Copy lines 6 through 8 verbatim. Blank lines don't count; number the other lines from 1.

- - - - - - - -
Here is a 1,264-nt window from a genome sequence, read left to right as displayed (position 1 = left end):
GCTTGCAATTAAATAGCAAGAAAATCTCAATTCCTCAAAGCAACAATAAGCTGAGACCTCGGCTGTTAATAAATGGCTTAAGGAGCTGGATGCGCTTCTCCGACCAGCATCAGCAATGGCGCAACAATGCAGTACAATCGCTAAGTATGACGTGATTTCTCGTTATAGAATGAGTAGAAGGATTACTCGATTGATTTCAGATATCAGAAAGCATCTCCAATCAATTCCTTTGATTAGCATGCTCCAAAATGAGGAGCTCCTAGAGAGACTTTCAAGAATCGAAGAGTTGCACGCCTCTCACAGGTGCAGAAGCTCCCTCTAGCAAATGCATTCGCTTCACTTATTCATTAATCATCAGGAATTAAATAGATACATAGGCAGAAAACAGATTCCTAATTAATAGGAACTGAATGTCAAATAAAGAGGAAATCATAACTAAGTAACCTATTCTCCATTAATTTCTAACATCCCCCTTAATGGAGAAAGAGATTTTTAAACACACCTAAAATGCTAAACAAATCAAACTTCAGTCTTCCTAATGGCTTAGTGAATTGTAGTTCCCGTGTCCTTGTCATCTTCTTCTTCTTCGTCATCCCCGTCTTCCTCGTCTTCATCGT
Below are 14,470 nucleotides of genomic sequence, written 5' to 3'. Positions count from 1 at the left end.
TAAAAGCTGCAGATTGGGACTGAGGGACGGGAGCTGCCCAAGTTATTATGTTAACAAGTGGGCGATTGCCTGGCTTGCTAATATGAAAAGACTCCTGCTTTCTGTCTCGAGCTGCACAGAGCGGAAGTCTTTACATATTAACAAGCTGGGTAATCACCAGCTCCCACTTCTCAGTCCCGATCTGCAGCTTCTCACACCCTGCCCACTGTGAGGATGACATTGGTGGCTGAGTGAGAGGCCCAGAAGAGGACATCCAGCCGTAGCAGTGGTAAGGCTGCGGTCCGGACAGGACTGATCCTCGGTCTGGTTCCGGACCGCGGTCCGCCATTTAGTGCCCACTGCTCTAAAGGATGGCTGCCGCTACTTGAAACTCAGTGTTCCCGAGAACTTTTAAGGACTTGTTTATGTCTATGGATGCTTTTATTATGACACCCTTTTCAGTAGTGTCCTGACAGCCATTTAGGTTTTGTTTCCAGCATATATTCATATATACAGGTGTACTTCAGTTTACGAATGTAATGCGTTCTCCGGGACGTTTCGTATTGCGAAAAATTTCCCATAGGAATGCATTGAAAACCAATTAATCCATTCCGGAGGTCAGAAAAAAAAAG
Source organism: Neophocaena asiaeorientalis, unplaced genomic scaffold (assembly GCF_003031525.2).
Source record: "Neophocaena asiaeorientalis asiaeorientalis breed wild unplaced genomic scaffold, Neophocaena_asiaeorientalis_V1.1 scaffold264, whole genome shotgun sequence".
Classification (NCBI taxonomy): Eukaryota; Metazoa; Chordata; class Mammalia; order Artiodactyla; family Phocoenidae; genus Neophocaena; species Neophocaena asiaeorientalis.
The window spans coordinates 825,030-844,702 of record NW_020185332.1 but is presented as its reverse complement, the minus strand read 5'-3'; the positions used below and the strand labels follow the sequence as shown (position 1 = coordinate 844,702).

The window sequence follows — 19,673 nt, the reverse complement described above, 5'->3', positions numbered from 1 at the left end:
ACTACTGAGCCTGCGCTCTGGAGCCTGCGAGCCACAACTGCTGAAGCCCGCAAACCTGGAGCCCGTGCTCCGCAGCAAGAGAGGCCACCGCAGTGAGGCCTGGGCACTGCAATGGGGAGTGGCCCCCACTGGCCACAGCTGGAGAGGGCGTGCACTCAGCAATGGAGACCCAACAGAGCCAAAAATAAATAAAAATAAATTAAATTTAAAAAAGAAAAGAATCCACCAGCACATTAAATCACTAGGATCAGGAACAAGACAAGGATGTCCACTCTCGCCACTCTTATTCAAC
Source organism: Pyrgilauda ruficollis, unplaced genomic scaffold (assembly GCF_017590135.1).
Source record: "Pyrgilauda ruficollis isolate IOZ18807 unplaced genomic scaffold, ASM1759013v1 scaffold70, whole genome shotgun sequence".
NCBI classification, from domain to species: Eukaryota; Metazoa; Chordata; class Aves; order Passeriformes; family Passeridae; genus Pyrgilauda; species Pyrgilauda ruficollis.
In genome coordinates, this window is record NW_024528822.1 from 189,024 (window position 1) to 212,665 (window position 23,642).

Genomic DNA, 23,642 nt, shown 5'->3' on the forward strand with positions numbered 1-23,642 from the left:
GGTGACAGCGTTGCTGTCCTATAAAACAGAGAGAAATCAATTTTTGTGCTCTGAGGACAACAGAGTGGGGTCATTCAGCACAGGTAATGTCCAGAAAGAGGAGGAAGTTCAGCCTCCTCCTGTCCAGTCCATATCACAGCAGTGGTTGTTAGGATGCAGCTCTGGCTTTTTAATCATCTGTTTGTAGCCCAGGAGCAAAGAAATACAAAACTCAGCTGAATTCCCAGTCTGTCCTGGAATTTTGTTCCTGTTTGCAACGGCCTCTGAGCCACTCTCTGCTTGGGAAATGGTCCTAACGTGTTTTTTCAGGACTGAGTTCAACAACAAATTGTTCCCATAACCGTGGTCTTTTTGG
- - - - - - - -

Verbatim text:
Source record: "Neophocaena asiaeorientalis asiaeorientalis breed wild unplaced genomic scaffold, Neophocaena_asiaeorientalis_V1.1 scaffold264, whole genome shotgun sequence".
Classification (NCBI taxonomy): Eukaryota; Metazoa; Chordata; class Mammalia; order Artiodactyla; family Phocoenidae; genus Neophocaena; species Neophocaena asiaeorientalis.
The window spans coordinates 825,030-844,702 of record NW_020185332.1 but is presented as its reverse complement, the minus strand read 5'-3'; the positions used below and the strand labels follow the sequence as shown (position 1 = coordinate 844,702).